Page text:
No room at the inn for New Orleans dog search team
From Sean Callebs
In an earlier version of this story, CNN reported that Louisiana had a contract with the Federal Emergency Management Agency to bring the dog teams to New Orleans. This was not the case, though both the state and FEMA continue to work together to aid the recovery efforts.
NEW ORLEANS, Louisiana (CNN) -- One of three canine search-and-rescue teams trained to look for bodies left by Hurricane Katrina plans to leave New Orleans after just a few days on the job, because there won't be a hotel room to stay in, the men said Wednesday.
Game wardens Wayde Carter and Roger Guay said Louisiana apparently didn't make the proper arrangements with the Federal Emergency Management Agency to guarantee them housing after Thursday night, and their supervisor, Maj. Greg Sanborn, has called them back to Maine.
The wardens were to stay in New Orleans until March 21.
Carter and Guay, on loan from the Maine Department of Inland Fisheries and Wildlife, arrived in Louisiana from Maine late last week.
On Sunday, their search dogs led firefighters to a man's body in the attic of a house in the flood-swept Lakeview neighborhood. It was the first such discovery in five days of a new hunt for victims.
Under the contract that brought them to Louisiana, the search teams also were to have access to a veterinarian in case their dogs were injured. That promise hasn't been kept, either, Carter and Guay told CNN.
They said Louisiana was to be reimbursed by FEMA for the cost of their housing at the Doubletree Inn and other expenses.
According to FEMA spokeswoman Nicol Andrews, the agency has paid for a block of rooms at the hotel, and she promised to follow up on the men's dilemma Thursday.
Carter and Guay said that Tuesday night, a FEMA representative greeted them at the hotel with a disclosure form asking them to identify themselves as long-term evacuees needing financial assistance; the men said they refused.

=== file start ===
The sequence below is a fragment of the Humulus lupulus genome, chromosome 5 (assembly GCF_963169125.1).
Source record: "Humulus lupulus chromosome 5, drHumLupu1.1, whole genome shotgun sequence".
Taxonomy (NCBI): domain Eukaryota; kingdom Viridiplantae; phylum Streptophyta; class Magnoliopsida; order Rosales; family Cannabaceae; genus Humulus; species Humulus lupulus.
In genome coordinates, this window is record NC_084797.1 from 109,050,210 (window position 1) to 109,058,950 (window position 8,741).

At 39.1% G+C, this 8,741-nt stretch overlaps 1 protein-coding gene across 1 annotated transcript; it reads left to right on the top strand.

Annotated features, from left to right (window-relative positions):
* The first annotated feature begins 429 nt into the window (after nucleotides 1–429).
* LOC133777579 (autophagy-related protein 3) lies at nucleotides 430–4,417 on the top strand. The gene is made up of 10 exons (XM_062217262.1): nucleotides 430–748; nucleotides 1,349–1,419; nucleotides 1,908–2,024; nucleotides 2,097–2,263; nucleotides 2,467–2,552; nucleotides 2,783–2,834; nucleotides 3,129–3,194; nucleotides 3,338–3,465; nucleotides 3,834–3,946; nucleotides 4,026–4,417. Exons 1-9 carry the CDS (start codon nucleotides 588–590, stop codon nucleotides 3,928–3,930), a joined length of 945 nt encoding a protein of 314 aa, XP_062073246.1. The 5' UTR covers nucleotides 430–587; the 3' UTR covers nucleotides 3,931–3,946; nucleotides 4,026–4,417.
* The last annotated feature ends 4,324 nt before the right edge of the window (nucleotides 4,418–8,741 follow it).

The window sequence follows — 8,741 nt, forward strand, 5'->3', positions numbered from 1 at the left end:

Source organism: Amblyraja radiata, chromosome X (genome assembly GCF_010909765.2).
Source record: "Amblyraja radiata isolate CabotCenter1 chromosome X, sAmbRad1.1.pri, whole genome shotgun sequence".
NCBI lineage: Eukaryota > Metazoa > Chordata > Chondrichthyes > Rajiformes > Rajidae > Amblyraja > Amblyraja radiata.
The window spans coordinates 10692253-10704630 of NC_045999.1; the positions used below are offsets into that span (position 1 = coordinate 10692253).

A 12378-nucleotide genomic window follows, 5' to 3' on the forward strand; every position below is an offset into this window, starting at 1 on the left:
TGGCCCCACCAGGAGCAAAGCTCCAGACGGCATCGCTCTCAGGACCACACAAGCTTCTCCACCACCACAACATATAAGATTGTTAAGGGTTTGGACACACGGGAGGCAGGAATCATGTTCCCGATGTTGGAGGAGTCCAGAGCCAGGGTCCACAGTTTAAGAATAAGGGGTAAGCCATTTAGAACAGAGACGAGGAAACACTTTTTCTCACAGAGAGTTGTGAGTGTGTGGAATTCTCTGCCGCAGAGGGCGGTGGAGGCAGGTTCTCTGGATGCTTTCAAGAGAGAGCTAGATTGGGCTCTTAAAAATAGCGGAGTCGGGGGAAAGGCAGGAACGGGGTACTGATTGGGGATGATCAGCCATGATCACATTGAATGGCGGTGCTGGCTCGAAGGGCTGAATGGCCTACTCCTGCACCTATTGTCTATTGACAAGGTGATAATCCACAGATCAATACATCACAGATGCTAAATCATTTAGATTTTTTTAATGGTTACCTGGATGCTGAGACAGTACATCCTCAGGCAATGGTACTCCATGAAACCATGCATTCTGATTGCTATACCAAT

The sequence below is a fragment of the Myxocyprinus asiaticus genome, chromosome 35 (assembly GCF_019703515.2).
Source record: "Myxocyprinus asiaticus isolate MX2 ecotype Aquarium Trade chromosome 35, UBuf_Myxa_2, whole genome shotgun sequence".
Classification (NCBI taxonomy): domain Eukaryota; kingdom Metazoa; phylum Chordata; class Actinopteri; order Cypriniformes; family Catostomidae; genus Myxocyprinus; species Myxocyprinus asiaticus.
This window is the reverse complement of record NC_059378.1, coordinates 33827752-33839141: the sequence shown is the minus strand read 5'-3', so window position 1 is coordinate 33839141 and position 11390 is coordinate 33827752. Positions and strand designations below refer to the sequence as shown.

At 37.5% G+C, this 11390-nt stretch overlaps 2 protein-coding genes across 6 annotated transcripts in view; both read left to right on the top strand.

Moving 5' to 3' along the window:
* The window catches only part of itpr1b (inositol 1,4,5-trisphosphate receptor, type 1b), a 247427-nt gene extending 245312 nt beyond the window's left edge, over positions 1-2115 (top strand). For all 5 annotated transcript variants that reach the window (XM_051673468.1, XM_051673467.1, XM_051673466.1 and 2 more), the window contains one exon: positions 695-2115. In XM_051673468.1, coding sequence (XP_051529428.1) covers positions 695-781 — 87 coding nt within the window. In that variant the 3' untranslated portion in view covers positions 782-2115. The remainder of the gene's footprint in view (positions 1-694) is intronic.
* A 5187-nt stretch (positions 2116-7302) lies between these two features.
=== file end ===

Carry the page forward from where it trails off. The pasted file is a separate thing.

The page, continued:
A canine team from south Georgia also may leave New Orleans. The third team, from Missouri, which is coordinating the other rescue efforts, has been in the city for a longer period and, apparently, has no housing issue.
Louisiana Medical Examiner Dr. Louis Cataldie said he is working to try to obtain accommodations for the men.
Authorities have recovered more than 1,100 bodies in Louisiana since the Aug. 29 storm. Another 221 deaths were reported in Mississippi, where Katrina blasted coastal towns when it hit near the Louisiana-Mississippi state line, and 15 deaths were reported in Florida, Georgia and Alabama.
"This is just another storm in the lives of the families who are missing loved ones," City Council President Oliver Thomas said Wednesday night of the housing snafu. "It's unbelievable."
"It's not that many dogs, it's not that many people," he said. "It's not that much money."
Unless more bodies are found, he said, some families "will never see any closure from this" disaster, Thomas said.
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